PCI slots:

PCI (Peripheral Component Interconnect) slots are what expansion cards connect into so that they can communicate with the processor–for instance, your graphics card will plug into one of these slots. They were once very popular for 3D graphics cards and networking ones, but newer ones come on-board. Most modern computers still list them as available they don’t really use them.

PCI Express slots:

These are the new generation of PCI slots but they work in exactly the same way as normal PCI ones. They are meant to be backward compatible with normal PCI cards, but this isn’t always possible (for instance you can sometimes buy a PCIe graphics card and put it into a regular PCI slot that doesn’t support it–it will still work, but won’t have any extra features). So if you want to buy something that’s faster than an AGP card, make sure you get one designed for your motherboard!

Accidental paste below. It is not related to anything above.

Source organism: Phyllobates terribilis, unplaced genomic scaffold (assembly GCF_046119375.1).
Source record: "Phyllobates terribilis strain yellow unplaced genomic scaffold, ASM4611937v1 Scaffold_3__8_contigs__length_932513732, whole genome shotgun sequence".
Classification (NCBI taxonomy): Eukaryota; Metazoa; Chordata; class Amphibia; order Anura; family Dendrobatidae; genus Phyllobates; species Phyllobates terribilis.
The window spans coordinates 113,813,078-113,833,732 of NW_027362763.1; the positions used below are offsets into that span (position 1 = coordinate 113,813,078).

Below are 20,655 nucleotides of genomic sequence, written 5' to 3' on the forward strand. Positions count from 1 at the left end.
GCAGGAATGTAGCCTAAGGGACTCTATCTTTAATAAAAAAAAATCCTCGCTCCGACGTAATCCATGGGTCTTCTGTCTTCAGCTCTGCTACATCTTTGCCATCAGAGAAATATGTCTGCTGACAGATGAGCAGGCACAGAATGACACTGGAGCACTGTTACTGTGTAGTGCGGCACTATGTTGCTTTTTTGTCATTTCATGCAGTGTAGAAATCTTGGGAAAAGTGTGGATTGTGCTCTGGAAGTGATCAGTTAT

Serial ports:

Most people don’t need these anymore since USB has taken over. A serial port is basically just a port where things like printers or modems plug into.

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Parallel ports:

The parallel port is basically a standard way of connecting things like printers or other peripherals to your computer. LPT one printer and MPS the other just so you can tell them apart! It’s being phased out in favor of USB, but if you want to be able to use an old printer then it’s always worth having this on board because sometimes all you need to do is connect a cable between these two ports and everything should work fine (you might get used to doing this through USB though!).